FROM JASON AND ANDREW’S ROBOT PROTECTORS — We composed a little letter to the executives over at Fox after watching Sunday’s premier of its new Terminator drama. It’s not Shakespeare, but it should get the point across.
This is just a warning. If you pull the same hijinx with “Sarah Connor Chronicles” that you did with “Firefly,” we’re going to rip your balls off. Really. We’re not kidding. We know where you sleep.
P.S. — You’re being watched.
I’ll admit it: I saw Terminator 2: Judgment Day long before I saw Terminator. They’re very different movies. James Cameron’s 1984 original is a tense thriller but the 1991 follow-up was a popcorn blockbuster.
The pilot seems to hint that Fox’s spin-off series is a hybrid, though it leaned toward Judgment Day territory a bit more (which makes sense, considering the timeline and the importance of John Connor to the story).
Sarah Connor (played by Lena Headey — the queen from The 300) is on the run in rural New Mexico with her son and living off the grid after the events of Terminator 2. Director David Nutter and his writers have chosen to ignore the mess that was T3 altogether.
Sarah’s being pursued by a government agent who thinks she’s a danger to society, which gives the show a bit of a Prison Break feel. I predict that after at least a season of hunter-and-hunted action, the Javert archetype will be brought around to the Connors’ way of thinking. That’s just speculation, though.
It’s 1999, and Skynet has yet to be born — but that’s not stopping it from throwing Terminators into the past to try to assassinate Sarah and John. This time they’re not shaped like Arnold (I was hoping he’d take time off from governating to do a cameo), but sleeker and smaller. There’s also no evidence that this Terminator can go all Robert Patrick mimetic-metal on us.
Forget sensitivity about school shootings. It doesn’t take long for a Terminator to pose as a substitute teacher and corner John. He takes attendance to verify that John is in class, then pulls a gun and starts firing. A classmate, Cameron (Summer Glau) gets plugged twice in the chest.
At this point, Andrew and I feel compelled to observe that Glau has grown up a little bit since playing River on Firefly (does anybody else think she looks like Winnie Cooper?). Her character’s name in the show is also Cameron — a tribute to the series’ progenitor. That’s the first of several callbacks to films, (there are also several variations on “I’ll be back”).
We’re smart enough to know that Fox isn’t going to kill off a geek-cred name like Glau in the first 20 minutes, so it’s not surprising that she lives. What caught us off guard (it took Andrew a few minutes to put two and two together) was when she flattened the Terminator with a pick-up truck, threw open the door, and shouted at John, “Come with me if you want to live.”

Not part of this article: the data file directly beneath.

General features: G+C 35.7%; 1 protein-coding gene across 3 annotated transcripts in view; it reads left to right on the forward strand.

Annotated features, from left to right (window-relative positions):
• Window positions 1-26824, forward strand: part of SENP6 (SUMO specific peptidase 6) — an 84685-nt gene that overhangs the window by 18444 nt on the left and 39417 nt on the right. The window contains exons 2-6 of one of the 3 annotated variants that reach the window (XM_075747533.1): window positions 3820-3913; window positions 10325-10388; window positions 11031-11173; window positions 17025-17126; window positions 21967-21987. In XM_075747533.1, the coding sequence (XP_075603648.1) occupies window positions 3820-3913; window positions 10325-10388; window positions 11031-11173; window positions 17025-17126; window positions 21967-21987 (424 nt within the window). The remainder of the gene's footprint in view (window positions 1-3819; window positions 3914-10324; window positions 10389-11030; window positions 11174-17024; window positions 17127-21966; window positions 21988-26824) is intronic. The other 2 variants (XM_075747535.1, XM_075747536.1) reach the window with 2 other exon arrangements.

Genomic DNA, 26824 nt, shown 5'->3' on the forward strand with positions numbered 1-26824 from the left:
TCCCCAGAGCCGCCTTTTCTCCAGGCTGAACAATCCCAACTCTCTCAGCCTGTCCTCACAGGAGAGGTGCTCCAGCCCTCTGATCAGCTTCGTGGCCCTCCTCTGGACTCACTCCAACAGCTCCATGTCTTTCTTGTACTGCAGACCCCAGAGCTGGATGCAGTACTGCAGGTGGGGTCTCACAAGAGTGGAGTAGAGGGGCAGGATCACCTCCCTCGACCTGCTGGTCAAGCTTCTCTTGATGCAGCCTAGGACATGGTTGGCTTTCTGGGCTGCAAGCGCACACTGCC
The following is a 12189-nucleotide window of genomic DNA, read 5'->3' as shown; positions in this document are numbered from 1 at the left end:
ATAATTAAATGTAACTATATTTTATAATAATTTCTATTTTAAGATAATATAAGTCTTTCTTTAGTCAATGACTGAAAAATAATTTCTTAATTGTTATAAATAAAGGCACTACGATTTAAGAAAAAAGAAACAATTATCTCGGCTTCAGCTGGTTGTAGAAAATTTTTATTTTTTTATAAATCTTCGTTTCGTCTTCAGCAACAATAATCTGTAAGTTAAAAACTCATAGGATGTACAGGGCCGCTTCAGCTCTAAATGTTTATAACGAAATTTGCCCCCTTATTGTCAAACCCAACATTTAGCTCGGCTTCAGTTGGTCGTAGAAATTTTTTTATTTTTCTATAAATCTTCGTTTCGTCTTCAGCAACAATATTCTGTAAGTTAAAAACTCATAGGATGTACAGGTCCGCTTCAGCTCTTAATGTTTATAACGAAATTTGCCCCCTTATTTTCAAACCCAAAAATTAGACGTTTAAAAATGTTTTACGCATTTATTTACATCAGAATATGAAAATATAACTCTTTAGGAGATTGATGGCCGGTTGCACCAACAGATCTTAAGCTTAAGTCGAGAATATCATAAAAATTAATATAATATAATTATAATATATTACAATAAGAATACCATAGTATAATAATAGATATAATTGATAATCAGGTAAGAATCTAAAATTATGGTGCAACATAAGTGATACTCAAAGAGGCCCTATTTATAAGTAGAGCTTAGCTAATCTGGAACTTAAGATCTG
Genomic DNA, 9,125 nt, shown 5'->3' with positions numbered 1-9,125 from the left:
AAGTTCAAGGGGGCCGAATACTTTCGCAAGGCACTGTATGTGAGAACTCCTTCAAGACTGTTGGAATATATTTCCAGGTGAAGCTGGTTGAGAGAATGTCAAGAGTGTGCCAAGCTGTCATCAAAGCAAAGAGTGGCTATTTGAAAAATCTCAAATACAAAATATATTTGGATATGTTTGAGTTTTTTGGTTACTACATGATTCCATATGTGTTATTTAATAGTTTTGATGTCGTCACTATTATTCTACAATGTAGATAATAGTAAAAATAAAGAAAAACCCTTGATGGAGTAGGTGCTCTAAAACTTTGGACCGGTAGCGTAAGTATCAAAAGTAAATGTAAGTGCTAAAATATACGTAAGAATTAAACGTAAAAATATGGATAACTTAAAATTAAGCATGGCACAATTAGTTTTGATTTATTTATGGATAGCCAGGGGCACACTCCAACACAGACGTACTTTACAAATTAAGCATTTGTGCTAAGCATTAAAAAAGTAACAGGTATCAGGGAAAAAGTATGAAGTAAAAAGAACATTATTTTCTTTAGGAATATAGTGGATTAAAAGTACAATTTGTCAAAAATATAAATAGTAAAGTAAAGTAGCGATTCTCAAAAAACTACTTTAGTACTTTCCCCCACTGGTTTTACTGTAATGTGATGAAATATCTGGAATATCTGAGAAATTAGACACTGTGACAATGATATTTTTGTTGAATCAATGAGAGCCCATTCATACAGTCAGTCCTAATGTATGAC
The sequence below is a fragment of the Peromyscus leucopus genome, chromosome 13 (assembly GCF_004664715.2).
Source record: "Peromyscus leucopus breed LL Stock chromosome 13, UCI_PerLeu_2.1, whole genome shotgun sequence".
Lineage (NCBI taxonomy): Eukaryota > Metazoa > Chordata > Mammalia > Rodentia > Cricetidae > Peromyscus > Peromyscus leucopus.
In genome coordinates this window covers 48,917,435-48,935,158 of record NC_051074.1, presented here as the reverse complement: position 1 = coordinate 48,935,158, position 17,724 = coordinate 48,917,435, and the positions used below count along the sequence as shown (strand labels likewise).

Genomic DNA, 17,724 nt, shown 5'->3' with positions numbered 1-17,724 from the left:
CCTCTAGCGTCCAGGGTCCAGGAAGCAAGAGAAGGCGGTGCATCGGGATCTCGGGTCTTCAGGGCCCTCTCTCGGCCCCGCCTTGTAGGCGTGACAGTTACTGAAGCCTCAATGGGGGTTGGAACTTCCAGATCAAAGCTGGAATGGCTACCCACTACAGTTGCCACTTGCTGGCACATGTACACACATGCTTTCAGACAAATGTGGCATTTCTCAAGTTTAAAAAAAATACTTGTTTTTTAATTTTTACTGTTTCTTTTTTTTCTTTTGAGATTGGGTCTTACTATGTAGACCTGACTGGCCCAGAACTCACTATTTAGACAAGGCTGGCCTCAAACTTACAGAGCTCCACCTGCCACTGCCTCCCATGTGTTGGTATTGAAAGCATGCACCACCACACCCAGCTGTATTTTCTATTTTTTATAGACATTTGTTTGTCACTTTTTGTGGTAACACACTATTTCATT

That’s when we started cheering. We didn’t stop for the rest of the show — namely because the writers were pretty slick about defying our expectations and avoiding the typical Terminator formula.
It turns out that Cameron is a friendly Terminator (spoilers, lol) and will act as John’s protector and guide. Skynet will go active on April 19, 2011, followed two days later by Armageddon unless the Connorseseses can do something to stop it.
So we expect the mother and her messiah son to run, to be chased, to fight back. We didn’t expect the little bit of time travel that took a sturdy show and turned it into hyper-awesome-must-watch TV.
Cameron leads the Connors to a bank vault — one that’s been specially modified by engineers from the future. It’s fitted with a device that counter-intuitively throws them forward in time to 2007 where Cameron says Skynet “all starts.” They land in the middle of the road and in the classic Terminator trope — buck nekid.
Yes, we’ll definitely be watching part two of the premier Monday (Jan. 14) at 9 p.m. Unless the writers do something horrible to screw this up — like using gobs of crappy CG instead of makeup effects, or doing a Terminator-of-the-week — we’re going to be parked in front of the television every Monday night.
That is, at least until the 12 episodes made so far run out. Unless the writer’s strike is resolved before then, Sarah Connor Chronicles might become another sci-fi television martyr.